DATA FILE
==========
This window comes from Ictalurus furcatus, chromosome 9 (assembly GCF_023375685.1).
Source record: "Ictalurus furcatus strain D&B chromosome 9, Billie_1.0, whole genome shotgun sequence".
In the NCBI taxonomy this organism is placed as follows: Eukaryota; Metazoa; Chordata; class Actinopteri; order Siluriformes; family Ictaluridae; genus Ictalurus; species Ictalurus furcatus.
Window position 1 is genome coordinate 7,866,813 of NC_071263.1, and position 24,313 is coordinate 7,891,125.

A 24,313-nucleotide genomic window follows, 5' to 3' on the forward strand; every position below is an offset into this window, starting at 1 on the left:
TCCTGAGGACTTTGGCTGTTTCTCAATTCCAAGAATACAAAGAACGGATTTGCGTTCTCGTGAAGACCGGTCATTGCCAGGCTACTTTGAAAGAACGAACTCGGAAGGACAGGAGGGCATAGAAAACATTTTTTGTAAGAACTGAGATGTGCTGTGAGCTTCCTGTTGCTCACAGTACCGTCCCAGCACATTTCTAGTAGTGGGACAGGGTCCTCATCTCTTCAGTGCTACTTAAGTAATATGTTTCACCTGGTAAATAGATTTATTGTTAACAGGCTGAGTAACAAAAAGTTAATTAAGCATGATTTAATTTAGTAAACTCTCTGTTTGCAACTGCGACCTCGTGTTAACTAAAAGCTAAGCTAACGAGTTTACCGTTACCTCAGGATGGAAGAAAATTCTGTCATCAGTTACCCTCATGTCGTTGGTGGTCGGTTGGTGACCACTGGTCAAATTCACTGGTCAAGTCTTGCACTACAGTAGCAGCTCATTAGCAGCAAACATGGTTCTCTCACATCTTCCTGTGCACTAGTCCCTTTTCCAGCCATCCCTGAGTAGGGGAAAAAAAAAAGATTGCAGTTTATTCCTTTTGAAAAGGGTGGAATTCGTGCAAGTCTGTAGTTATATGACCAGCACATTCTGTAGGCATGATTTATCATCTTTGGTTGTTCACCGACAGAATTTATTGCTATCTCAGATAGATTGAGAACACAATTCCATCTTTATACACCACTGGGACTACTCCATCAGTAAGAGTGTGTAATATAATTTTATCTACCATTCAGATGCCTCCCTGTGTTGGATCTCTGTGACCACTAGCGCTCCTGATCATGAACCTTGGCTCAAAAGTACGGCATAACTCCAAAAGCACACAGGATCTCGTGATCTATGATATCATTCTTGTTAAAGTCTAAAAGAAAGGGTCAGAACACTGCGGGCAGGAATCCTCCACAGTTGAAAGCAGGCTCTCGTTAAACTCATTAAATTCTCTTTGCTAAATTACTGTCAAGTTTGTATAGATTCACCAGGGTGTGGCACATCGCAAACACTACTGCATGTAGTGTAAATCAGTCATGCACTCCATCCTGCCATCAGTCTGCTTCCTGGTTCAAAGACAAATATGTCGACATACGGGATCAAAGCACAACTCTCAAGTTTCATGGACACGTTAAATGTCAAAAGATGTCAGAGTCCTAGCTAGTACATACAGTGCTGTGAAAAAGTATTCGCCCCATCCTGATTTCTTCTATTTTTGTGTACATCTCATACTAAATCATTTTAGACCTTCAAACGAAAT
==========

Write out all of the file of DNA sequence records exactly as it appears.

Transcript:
This window comes from Ictalurus furcatus, chromosome 9 (assembly GCF_023375685.1).
Source record: "Ictalurus furcatus strain D&B chromosome 9, Billie_1.0, whole genome shotgun sequence".
In the NCBI taxonomy this organism is placed as follows: Eukaryota; Metazoa; Chordata; class Actinopteri; order Siluriformes; family Ictaluridae; genus Ictalurus; species Ictalurus furcatus.
Window position 1 is genome coordinate 7,866,813 of NC_071263.1, and position 24,313 is coordinate 7,891,125.

A 24,313-nucleotide genomic window follows, 5' to 3' on the forward strand; every position below is an offset into this window, starting at 1 on the left:
TCCTGAGGACTTTGGCTGTTTCTCAATTCCAAGAATACAAAGAACGGATTTGCGTTCTCGTGAAGACCGGTCATTGCCAGGCTACTTTGAAAGAACGAACTCGGAAGGACAGGAGGGCATAGAAAACATTTTTTGTAAGAACTGAGATGTGCTGTGAGCTTCCTGTTGCTCACAGTACCGTCCCAGCACATTTCTAGTAGTGGGACAGGGTCCTCATCTCTTCAGTGCTACTTAAGTAATATGTTTCACCTGGTAAATAGATTTATTGTTAACAGGCTGAGTAACAAAAAGTTAATTAAGCATGATTTAATTTAGTAAACTCTCTGTTTGCAACTGCGACCTCGTGTTAACTAAAAGCTAAGCTAACGAGTTTACCGTTACCTCAGGATGGAAGAAAATTCTGTCATCAGTTACCCTCATGTCGTTGGTGGTCGGTTGGTGACCACTGGTCAAATTCACTGGTCAAGTCTTGCACTACAGTAGCAGCTCATTAGCAGCAAACATGGTTCTCTCACATCTTCCTGTGCACTAGTCCCTTTTCCAGCCATCCCTGAGTAGGGGAAAAAAAAAAGATTGCAGTTTATTCCTTTTGAAAAGGGTGGAATTCGTGCAAGTCTGTAGTTATATGACCAGCACATTCTGTAGGCATGATTTATCATCTTTGGTTGTTCACCGACAGAATTTATTGCTATCTCAGATAGATTGAGAACACAATTCCATCTTTATACACCACTGGGACTACTCCATCAGTAAGAGTGTGTAATATAATTTTATCTACCATTCAGATGCCTCCCTGTGTTGGATCTCTGTGACCACTAGCGCTCCTGATCATGAACCTTGGCTCAAAAGTACGGCATAACTCCAAAAGCACACAGGATCTCGTGATCTATGATATCATTCTTGTTAAAGTCTAAAAGAAAGGGTCAGAACACTGCGGGCAGGAATCCTCCACAGTTGAAAGCAGGCTCTCGTTAAACTCATTAAATTCTCTTTGCTAAATTACTGTCAAGTTTGTATAGATTCACCAGGGTGTGGCACATCGCAAACACTACTGCATGTAGTGTAAATCAGTCATGCACTCCATCCTGCCATCAGTCTGCTTCCTGGTTCAAAGACAAATATGTCGACATACGGGATCAAAGCACAACTCTCAAGTTTCATGGACACGTTAAATGTCAAAAGATGTCAGAGTCCTAGCTAGTACATACAGTGCTGTGAAAAAGTATTCGCCCCATCCTGATTTCTTCTATTTTTGTGTACATCTCATACTAAATCATTTTAGACCTTCAAACGAAAT